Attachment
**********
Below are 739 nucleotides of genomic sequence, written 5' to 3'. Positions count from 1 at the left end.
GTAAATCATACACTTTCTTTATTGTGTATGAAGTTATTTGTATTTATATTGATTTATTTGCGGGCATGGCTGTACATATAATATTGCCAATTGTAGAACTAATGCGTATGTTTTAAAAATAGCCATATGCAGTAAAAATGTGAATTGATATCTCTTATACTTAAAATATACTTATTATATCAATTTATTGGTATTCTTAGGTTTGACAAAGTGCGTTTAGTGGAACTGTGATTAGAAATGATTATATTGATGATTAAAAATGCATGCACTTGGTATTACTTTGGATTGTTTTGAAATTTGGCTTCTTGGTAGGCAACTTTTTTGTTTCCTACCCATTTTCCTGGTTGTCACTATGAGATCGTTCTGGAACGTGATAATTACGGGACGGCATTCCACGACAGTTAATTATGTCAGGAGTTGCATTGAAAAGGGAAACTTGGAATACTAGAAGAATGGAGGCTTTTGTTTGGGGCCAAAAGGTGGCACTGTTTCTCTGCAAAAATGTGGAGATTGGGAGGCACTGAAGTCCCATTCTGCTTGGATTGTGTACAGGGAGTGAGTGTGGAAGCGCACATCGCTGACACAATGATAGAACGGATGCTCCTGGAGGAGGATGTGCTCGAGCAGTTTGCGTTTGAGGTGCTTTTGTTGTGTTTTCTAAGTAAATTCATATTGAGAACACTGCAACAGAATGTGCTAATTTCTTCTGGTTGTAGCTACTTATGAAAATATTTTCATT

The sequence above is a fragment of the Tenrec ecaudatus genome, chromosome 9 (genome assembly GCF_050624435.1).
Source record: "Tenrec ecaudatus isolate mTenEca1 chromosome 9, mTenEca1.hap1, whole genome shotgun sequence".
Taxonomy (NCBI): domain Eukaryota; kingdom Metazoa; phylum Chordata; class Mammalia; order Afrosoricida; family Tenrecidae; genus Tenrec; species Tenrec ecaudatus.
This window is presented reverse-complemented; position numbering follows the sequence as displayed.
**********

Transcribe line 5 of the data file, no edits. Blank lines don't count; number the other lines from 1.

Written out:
Taxonomy (NCBI): domain Eukaryota; kingdom Metazoa; phylum Chordata; class Mammalia; order Afrosoricida; family Tenrecidae; genus Tenrec; species Tenrec ecaudatus.